The liners (as such) call this "collected works from 2006 and 2007." No kidding. Hardy flits about from sound to sound, just about anything as long as it's way, way out there. There are ear-bleed guitar licks, soft-as-snowfall atmospherics, lurching European folk dances and more.
Really. Lots more. This is one album that I like simply for the sheer diversity of sound that resides upon it. It's really amazing how many ideas Hardy has riffled through, not to mention how good she is at expressing those thoughts.
A virtuoso performance, both in the playing and the assembling. Because Hardy played everything herself (of course), she needed to work pretty hard to give this album the cohesive band sound that it has. Give a listen to "Spanish" and imagine one person playing all that in pieces.
I know it's possible. Back in the day, Ray Parker Jr. played all the instruments himself. But the wide range of ideas and the impeccable production on this album are simply amazing. Marina Hardy has a feel for the heart of music that very few people ever come close to experiencing. A mind-blowing disc.
The Jones Street Boys
The obligatory New York City country album. Seems like I've got one of those every couple of months or so. Guess there must be a decent scene, eh?
Jon Langford guests here, which is just the first tip-off that this might, indeed, be a pretty solid effort. And, indeed, solid is the word. These songs rollick and roll in a most workmanlike fashion. It's not hard to hear where they're going. But the playing and, particularly, the singing raise the songs to another level.
Produced with a strong--but not strict--hand, there are no audio pyrotechnics, just a full mix and plenty of organ in the deep holes. A bit more country than yer average americana effort (more Blue Earth than Tomorrow the Green Grass, if you'd like a Jayhawks reference), but good-naturedly so. There's no "we're so pure" moment. Just a hint of bluegrass and plenty of backroads flavor.
Lots of folks have taken very good care of this album. It's a finely-cut gem, alternately gentle and raucous. Just about everything an album should be.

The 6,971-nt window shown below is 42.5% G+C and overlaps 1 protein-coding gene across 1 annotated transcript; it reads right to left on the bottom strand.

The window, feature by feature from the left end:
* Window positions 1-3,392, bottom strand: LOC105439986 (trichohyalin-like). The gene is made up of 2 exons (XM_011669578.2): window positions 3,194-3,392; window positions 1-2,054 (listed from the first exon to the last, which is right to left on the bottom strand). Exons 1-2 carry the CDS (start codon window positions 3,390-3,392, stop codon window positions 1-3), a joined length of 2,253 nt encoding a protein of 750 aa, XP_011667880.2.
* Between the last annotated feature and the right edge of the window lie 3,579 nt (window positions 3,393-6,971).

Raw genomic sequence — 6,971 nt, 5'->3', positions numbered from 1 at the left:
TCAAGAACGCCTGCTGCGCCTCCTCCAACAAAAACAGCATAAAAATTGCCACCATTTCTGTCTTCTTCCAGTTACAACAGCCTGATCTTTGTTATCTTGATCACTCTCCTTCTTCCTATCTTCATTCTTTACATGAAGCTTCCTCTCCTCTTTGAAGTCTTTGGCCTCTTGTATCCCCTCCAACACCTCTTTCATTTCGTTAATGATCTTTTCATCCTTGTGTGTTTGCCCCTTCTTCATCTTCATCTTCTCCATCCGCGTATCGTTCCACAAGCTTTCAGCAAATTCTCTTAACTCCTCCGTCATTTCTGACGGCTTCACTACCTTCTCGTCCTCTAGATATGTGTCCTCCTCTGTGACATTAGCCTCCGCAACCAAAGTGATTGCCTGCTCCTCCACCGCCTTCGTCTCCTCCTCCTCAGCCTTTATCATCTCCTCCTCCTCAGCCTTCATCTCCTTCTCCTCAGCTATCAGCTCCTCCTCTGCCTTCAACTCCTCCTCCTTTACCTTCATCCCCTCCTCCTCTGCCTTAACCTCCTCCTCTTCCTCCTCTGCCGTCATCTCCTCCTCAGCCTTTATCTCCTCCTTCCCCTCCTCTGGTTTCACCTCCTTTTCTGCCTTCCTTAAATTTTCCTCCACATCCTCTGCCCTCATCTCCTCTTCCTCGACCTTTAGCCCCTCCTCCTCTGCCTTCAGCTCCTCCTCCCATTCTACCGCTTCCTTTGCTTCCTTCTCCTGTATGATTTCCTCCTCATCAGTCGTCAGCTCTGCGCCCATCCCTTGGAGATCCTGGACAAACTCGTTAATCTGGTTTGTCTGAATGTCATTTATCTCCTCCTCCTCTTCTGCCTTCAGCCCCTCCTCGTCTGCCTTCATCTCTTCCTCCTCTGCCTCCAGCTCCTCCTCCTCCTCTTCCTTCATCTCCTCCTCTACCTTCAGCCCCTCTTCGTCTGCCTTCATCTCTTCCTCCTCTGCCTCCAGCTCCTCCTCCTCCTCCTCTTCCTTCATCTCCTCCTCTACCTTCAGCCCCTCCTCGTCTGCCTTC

King of Prussia
Save the Scene EP
Not sure what scene these guys are saving, as they sound most like a post-modern update of 60s psychedelia.
Yeah, yeah, I know. The update part is two parts slicked-up garage and one part layered indie pop. That second bit is a direct descendent of the whole 60s thing, though, so I don't know if that counts. Whatever. It is cool to hear heavy-reverb guitars, echo-laden vocals, a banjo and slide guitar in the same piece. That's something you wouldn't have heard way back when.
And in point of fact, these boys aren't stealing from anyone. These multi-faceted songs more than pay back any classic stylings borrowed. Exceptionally-crafted and bouyantly played.
The only band I can think of that has ever tried anything quite like this was the once-brilliant Brian Jonestown Massacre. As much as I love that band, if King of Prussia continues to improve and evolve, it might well blow those boys out of the water. If you want higher praise than that, you'll have to find another critic.
Last American Buffalo
Marquis for the Debutante
Imagine a rootsy, rockin' band that plays americana-style stuff with the clipped detachment of New Order. I mean that in a good way, though I'm not sure anyone will believe me.
What I'm trying to say is that Last American Buffalo moves with its lush, organ-laden sound rather than wallow in it. These tightly-crafted songs keep moving and never get lost in the fullness of things.
I think I'm making it worse. But the other connection to New Order is a certain rhythmic style that reminds me a lot of many songs from Get Ready--a modern, clean style of drumming and guitar work, I suppose. And the harmonies are often somewhat dissonant...the country roots do not extend to the ends of the sound.
But the sound is glorious, the songs are wonderful and the playing is top notch. One of those albums that is impressive from start to finish.